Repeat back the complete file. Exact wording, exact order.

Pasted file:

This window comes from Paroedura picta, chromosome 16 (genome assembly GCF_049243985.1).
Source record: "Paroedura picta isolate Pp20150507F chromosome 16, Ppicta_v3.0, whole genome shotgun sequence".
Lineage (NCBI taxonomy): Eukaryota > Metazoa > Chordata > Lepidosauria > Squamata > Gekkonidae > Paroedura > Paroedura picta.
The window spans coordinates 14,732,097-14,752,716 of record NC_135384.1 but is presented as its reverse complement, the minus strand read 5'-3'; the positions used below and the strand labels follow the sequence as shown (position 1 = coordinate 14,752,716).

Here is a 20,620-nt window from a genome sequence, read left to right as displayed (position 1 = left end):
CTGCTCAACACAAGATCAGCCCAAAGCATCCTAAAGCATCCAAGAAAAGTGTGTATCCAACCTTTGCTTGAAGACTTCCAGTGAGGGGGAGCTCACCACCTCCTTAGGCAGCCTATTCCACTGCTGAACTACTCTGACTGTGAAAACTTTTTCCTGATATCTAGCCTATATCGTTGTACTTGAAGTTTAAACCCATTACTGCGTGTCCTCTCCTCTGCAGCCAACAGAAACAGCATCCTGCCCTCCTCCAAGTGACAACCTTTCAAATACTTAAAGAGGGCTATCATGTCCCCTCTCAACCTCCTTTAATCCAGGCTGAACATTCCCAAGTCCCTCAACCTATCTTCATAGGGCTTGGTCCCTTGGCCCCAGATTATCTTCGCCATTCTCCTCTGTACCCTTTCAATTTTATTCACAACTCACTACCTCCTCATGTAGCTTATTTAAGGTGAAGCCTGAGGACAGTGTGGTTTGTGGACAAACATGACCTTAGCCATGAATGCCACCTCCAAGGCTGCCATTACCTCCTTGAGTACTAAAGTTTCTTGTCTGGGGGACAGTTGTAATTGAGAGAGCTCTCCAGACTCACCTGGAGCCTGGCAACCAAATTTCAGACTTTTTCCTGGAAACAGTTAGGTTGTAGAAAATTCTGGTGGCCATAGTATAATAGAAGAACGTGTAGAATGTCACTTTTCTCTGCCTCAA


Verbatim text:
This window comes from Paroedura picta, chromosome 16 (genome assembly GCF_049243985.1).
Source record: "Paroedura picta isolate Pp20150507F chromosome 16, Ppicta_v3.0, whole genome shotgun sequence".
Lineage (NCBI taxonomy): Eukaryota > Metazoa > Chordata > Lepidosauria > Squamata > Gekkonidae > Paroedura > Paroedura picta.
The window spans coordinates 14,732,097-14,752,716 of record NC_135384.1 but is presented as its reverse complement, the minus strand read 5'-3'; the positions used below and the strand labels follow the sequence as shown (position 1 = coordinate 14,752,716).

Here is a 20,620-nt window from a genome sequence, read left to right as displayed (position 1 = left end):
CTGCTCAACACAAGATCAGCCCAAAGCATCCTAAAGCATCCAAGAAAAGTGTGTATCCAACCTTTGCTTGAAGACTTCCAGTGAGGGGGAGCTCACCACCTCCTTAGGCAGCCTATTCCACTGCTGAACTACTCTGACTGTGAAAACTTTTTCCTGATATCTAGCCTATATCGTTGTACTTGAAGTTTAAACCCATTACTGCGTGTCCTCTCCTCTGCAGCCAACAGAAACAGCATCCTGCCCTCCTCCAAGTGACAACCTTTCAAATACTTAAAGAGGGCTATCATGTCCCCTCTCAACCTCCTTTAATCCAGGCTGAACATTCCCAAGTCCCTCAACCTATCTTCATAGGGCTTGGTCCCTTGGCCCCAGATTATCTTCGCCATTCTCCTCTGTACCCTTTCAATTTTATTCACAACTCACTACCTCCTCATGTAGCTTATTTAAGGTGAAGCCTGAGGACAGTGTGGTTTGTGGACAAACATGACCTTAGCCATGAATGCCACCTCCAAGGCTGCCATTACCTCCTTGAGTACTAAAGTTTCTTGTCTGGGGGACAGTTGTAATTGAGAGAGCTCTCCAGACTCACCTGGAGCCTGGCAACCAAATTTCAGACTTTTTCCTGGAAACAGTTAGGTTGTAGAAAATTCTGGTGGCCATAGTATAATAGAAGAACGTGTAGAATGTCACTTTTCTCTGCCTCAA